For more than a year, Breton has pushed for one of the semiconductor industry’s big three manufacturers — TSMC, Samsung and Intel — to set up a cutting-edge chips factory, or “mega fab,” that produces the latest generations of chips (of down to 5 nanometers and less).
TSMC is the big fish. The Taiwanese giant is seen as dominant in the business of manufacturing high-end chips on demand for other companies like Apple, MediaTek, Qualcomm, Nvidia and others — mainly for smartphones. But TSMC hasn’t come out with any announcements for European investments. It said over the summer that it was in preliminary talks to set up shop in Germany, but has in past months mainly announced confirmed investments in Arizona ($12 billion), Japan ($7 billion), and China ($2.8 billion).
Samsung has been lukewarm — to put it lightly — about the idea of investing in a mega fab in Europe.
That leaves Intel. The U.S. giant’s new CEO Pat Gelsinger has been very forthcoming, courting European government leaders and building on his long relationship with Breton to secure state support to set up a new mega fab and conduct other activities across continental Europe.
Intel said in a statement it is “considering a significant increase in our European footprint, and we expect that the EU Chips Act will facilitate these plans.”
But for Intel, manufacturing on demand is a new ball game. The firm has kept its business model closed for decades, producing chips from design to finished product instead of producing on demand for others. Gelsinger announced his strategy to launch “Intel Foundry Services” in March last year, but this new business side of Intel is unproven. Industry experts point out that the U.S. firm could fail to match the success, speed and accuracy of TSMC’s manufacturing — and thus fall behind in this line of business.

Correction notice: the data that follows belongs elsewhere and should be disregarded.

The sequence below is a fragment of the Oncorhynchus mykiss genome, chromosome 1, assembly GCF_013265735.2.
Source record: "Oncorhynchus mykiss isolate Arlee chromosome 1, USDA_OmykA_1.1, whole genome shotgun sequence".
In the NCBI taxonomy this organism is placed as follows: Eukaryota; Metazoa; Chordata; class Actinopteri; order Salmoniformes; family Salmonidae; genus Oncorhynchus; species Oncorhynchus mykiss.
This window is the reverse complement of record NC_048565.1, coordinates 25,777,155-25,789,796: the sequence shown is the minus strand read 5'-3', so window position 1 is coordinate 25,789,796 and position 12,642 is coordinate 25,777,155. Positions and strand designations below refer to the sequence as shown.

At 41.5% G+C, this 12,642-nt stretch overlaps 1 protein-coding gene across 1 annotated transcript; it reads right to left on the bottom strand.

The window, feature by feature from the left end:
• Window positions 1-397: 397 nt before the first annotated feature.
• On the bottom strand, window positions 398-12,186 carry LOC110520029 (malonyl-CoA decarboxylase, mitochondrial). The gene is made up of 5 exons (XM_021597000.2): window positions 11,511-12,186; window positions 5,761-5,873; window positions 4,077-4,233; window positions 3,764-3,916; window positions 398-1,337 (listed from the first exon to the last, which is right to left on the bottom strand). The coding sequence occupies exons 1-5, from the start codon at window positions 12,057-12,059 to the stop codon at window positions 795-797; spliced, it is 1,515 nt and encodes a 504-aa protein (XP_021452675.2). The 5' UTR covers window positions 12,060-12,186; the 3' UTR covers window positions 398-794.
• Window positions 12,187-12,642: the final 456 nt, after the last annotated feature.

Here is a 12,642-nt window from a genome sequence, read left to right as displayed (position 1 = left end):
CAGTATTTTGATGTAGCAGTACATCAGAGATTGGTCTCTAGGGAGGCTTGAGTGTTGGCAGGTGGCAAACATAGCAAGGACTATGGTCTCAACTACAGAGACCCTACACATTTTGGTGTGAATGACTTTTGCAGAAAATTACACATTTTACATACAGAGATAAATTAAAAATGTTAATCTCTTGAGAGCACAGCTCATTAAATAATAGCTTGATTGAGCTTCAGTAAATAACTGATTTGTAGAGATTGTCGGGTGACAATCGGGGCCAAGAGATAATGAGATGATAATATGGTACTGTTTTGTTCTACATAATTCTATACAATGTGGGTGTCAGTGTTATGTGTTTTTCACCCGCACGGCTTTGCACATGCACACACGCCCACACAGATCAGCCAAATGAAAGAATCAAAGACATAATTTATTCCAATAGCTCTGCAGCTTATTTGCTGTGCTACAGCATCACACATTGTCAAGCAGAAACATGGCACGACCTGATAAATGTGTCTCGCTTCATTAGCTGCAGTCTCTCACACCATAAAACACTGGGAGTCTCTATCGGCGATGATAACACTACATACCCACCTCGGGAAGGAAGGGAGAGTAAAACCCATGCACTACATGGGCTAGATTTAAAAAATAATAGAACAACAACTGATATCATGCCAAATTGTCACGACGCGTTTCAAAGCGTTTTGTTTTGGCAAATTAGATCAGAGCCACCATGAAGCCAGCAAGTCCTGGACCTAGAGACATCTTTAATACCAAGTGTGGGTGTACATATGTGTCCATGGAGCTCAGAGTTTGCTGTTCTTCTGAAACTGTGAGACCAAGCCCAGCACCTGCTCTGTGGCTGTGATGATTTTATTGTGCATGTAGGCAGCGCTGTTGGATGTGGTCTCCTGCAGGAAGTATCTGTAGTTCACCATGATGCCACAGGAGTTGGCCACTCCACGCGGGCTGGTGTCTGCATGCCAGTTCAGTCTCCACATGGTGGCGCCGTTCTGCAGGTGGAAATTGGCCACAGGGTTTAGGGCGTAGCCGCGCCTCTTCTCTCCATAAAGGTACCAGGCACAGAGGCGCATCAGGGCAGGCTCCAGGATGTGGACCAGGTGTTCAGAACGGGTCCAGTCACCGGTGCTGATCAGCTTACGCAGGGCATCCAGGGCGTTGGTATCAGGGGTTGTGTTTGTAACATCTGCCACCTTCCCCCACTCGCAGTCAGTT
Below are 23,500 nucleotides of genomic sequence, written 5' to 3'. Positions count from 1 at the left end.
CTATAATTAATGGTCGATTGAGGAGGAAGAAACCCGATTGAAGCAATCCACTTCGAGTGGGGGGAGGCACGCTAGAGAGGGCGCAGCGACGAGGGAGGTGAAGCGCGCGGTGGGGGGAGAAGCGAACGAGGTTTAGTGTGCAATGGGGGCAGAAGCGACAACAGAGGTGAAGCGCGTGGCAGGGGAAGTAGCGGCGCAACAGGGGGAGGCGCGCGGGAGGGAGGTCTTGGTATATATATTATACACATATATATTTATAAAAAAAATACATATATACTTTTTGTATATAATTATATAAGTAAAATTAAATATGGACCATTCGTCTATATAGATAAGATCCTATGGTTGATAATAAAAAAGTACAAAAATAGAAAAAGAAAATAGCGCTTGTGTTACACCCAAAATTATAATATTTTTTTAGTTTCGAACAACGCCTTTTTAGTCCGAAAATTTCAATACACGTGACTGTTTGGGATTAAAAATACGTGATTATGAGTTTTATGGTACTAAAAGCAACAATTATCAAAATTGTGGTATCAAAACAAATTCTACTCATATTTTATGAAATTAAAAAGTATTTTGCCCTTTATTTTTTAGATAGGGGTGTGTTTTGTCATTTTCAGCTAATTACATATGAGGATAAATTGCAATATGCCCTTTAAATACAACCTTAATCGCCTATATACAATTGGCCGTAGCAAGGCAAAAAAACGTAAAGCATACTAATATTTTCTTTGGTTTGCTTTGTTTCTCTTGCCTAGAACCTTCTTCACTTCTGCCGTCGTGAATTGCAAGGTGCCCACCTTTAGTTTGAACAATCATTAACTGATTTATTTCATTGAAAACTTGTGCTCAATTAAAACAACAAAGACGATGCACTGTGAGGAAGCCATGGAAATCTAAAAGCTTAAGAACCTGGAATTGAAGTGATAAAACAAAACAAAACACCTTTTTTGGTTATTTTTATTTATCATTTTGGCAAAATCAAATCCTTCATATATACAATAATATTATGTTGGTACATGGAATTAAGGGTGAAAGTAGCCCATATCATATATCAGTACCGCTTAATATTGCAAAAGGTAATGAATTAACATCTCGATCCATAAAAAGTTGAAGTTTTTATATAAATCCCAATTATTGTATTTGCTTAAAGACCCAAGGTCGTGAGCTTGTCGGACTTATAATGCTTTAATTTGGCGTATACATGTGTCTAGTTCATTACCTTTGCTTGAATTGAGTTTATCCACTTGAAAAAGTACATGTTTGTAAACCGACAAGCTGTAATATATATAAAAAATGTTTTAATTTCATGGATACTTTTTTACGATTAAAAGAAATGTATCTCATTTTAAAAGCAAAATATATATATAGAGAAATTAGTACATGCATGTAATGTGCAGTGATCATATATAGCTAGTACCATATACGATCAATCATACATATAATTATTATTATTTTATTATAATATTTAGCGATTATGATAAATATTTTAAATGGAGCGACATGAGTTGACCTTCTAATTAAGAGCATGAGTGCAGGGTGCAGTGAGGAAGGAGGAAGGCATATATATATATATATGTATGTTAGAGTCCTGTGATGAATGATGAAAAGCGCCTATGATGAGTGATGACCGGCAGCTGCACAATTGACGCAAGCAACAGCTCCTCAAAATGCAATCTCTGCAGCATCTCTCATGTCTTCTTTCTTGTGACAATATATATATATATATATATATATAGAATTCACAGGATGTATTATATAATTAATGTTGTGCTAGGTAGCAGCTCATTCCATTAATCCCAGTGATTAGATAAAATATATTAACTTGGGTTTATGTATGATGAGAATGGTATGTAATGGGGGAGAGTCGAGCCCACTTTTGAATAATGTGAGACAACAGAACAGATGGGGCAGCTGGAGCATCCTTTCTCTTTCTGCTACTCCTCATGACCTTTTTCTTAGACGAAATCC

3. The US can easily outspend Europe — and so can others
Despite the pledges of EU and U.S. officials to avoid a “subsidy race” between them, the EU’s chips strategy is a clear answer to Washington’s $52 billion funding package making its way through Congress. Breton has repeated over and over that the EU will match U.S. subsidies.
But the Commission is comparing apples and oranges.
Its European Chips Act promises “€43 billion up to 2030” but includes “public [EU and national] investment and leveraged equity support” in its count, Tuesday’s strategy said. Much of the EU executive’s own funding in the so-called Chips for Europe initiative is existing research funding that was already earmarked for the semiconductor sector.
The U.S., however, is putting $52 billion on the table just in federal funding. On top of that, U.S. states are already pledging billions more to lure chips firms to their territory, and private capital is investing heavily too. China is on course to have invested $150 billion in chips between 2015-2025, the Commission estimated. South Korea worked with industry players to put together support in kind and unlock $450 billion of private funding by 2030.
There’s a clear funding gap that the EU will sooner or later have to reckon with.
4. EU competition officials need to play ball